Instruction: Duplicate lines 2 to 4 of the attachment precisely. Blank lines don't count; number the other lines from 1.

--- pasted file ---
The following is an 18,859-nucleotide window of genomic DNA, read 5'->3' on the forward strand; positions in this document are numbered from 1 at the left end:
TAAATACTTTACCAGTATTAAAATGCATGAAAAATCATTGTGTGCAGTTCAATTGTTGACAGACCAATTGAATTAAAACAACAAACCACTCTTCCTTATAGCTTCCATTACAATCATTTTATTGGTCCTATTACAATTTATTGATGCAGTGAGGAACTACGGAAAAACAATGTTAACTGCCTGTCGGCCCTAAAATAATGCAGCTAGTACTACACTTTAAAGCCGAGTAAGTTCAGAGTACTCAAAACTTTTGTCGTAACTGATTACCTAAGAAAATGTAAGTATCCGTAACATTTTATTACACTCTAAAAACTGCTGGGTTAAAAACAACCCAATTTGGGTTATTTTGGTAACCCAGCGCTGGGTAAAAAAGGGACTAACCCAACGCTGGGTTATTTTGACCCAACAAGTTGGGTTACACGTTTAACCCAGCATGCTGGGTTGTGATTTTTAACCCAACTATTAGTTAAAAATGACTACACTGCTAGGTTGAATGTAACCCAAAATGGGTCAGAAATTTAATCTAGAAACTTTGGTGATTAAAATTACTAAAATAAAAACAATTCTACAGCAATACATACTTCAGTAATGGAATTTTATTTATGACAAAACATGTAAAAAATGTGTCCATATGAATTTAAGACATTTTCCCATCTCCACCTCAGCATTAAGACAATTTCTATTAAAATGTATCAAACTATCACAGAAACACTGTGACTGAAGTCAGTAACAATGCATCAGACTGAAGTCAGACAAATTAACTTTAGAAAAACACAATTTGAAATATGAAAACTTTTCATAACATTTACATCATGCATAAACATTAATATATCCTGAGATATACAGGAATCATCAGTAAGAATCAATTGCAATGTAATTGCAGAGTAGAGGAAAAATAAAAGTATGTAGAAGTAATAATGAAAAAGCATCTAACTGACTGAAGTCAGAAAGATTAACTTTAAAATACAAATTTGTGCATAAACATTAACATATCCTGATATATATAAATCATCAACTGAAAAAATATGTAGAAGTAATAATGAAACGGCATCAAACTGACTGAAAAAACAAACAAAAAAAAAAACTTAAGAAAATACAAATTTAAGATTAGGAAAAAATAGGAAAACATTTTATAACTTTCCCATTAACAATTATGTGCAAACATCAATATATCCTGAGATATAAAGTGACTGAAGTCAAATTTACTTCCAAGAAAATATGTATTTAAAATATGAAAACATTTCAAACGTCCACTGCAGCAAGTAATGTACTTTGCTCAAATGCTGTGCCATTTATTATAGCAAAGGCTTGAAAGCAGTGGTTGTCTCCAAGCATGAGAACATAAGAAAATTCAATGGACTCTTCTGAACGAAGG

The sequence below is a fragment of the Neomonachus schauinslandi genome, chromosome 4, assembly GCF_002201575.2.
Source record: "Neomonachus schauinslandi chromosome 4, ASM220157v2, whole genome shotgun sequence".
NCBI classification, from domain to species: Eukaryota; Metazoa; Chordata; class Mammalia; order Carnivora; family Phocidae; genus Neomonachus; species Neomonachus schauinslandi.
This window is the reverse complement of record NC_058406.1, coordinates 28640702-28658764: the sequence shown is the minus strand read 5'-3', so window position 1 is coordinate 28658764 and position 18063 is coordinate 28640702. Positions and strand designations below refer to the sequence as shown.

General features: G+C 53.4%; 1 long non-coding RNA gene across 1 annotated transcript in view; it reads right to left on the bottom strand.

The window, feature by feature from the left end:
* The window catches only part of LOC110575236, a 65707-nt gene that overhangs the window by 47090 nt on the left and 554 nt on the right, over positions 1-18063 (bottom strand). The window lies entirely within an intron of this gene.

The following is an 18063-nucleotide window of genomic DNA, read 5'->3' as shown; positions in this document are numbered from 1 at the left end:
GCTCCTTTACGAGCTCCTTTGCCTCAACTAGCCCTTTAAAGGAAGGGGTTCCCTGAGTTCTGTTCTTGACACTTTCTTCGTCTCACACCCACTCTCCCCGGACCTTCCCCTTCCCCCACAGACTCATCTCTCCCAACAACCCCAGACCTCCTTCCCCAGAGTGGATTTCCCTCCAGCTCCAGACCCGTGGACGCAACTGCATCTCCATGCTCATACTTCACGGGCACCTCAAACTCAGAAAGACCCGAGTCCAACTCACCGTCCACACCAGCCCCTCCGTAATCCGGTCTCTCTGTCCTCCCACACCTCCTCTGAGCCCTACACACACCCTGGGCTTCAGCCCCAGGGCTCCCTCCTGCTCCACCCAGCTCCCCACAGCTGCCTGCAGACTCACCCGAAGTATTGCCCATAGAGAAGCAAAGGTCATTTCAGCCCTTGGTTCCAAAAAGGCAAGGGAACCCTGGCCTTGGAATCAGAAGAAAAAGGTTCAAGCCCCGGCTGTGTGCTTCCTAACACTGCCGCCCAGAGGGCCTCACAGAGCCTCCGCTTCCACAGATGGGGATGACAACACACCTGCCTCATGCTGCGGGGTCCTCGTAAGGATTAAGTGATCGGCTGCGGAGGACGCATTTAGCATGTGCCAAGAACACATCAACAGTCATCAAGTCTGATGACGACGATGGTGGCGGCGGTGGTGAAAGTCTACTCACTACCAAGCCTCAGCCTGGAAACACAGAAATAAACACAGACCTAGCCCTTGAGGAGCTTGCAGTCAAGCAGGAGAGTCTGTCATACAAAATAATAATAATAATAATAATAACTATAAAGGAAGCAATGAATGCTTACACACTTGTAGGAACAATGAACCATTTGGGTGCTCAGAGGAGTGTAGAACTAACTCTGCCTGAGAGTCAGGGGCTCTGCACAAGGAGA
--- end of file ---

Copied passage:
TAAATACTTTACCAGTATTAAAATGCATGAAAAATCATTGTGTGCAGTTCAATTGTTGACAGACCAATTGAATTAAAACAACAAACCACTCTTCCTTATAGCTTCCATTACAATCATTTTATTGGTCCTATTACAATTTATTGATGCAGTGAGGAACTACGGAAAAACAATGTTAACTGCCTGTCGGCCCTAAAATAATGCAGCTAGTACTACACTTTAAAGCCGAGTAAGTTCAGAGTACTCAAAACTTTTGTCGTAACTGATTACCTAAGAAAATGTAAGTATCCGTAACATTTTATTACACTCTAAAAACTGCTGGGTTAAAAACAACCCAATTTGGGTTATTTTGGTAACCCAGCGCTGGGTAAAAAAGGGACTAACCCAACGCTGGGTTATTTTGACCCAACAAGTTGGGTTACACGTTTAACCCAGCATGCTGGGTTGTGATTTTTAACCCAACTATTAGTTAAAAATGACTACACTGCTAGGTTGAATGTAACCCAAAATGGGTCAGAAATTTAATCTAGAAACTTTGGTGATTAAAATTACTAAAATAAAAACAATTCTACAGCAATACATACTTCAGTAATGGAATTTTATTTATGACAAAACATGTAAAAAATGTGTCCATATGAATTTAAGACATTTTCCCATCTCCACCTCAGCATTAAGACAATTTCTATTAAAATGTATCAAACTATCACAGAAACACTGTGACTGAAGTCAGTAACAATGCATCAGACTGAAGTCAGACAAATTAACTTTAGAAAAACACAATTTGAAATATGAAAACTTTTCATAACATTTACATCATGCATAAACATTAATATATCCTGAGATATACAGGAATCATCAGTAAGAATCAATTGCAATGTAATTGCAGAGTAGAGGAAAAATAAAAGTATGTAGAAGTAATAATGAAAAAGCATCTAACTGACTGAAGTCAGAAAGATTAACTTTAAAATACAAATTTGTGCATAAACATTAACATATCCTGATATATATAAATCATCAACTGAAAAAATATGTAGAAGTAATAATGAAACGGCATCAAACTGACTGAAAAAACAAACAAAAAAAAAAACTTAAGAAAATACAAATTTAAGATTAGGAAAAAATAGGAAAACATTTTATAACTTTCCCATTAACAATTATGTGCAAACATCAATATATCCTGAGATATAAAGTGACTGAAGTCAAATTTACTTCCAAGAAAATATGTATTTAAAATATGAAAACATTTCAAACGTCCACTGCAGCAAGTAATGTACTTTGCTCAAATGCTGTGCCATTTATTATAGCAAAGGCTTGAAAGCAGTGGTTGTCTCCAAGCATGAGAACATAAGAAAATTCAATGGACTCTTCTGAACGAAGG

The sequence below is a fragment of the Neomonachus schauinslandi genome, chromosome 4, assembly GCF_002201575.2.
Source record: "Neomonachus schauinslandi chromosome 4, ASM220157v2, whole genome shotgun sequence".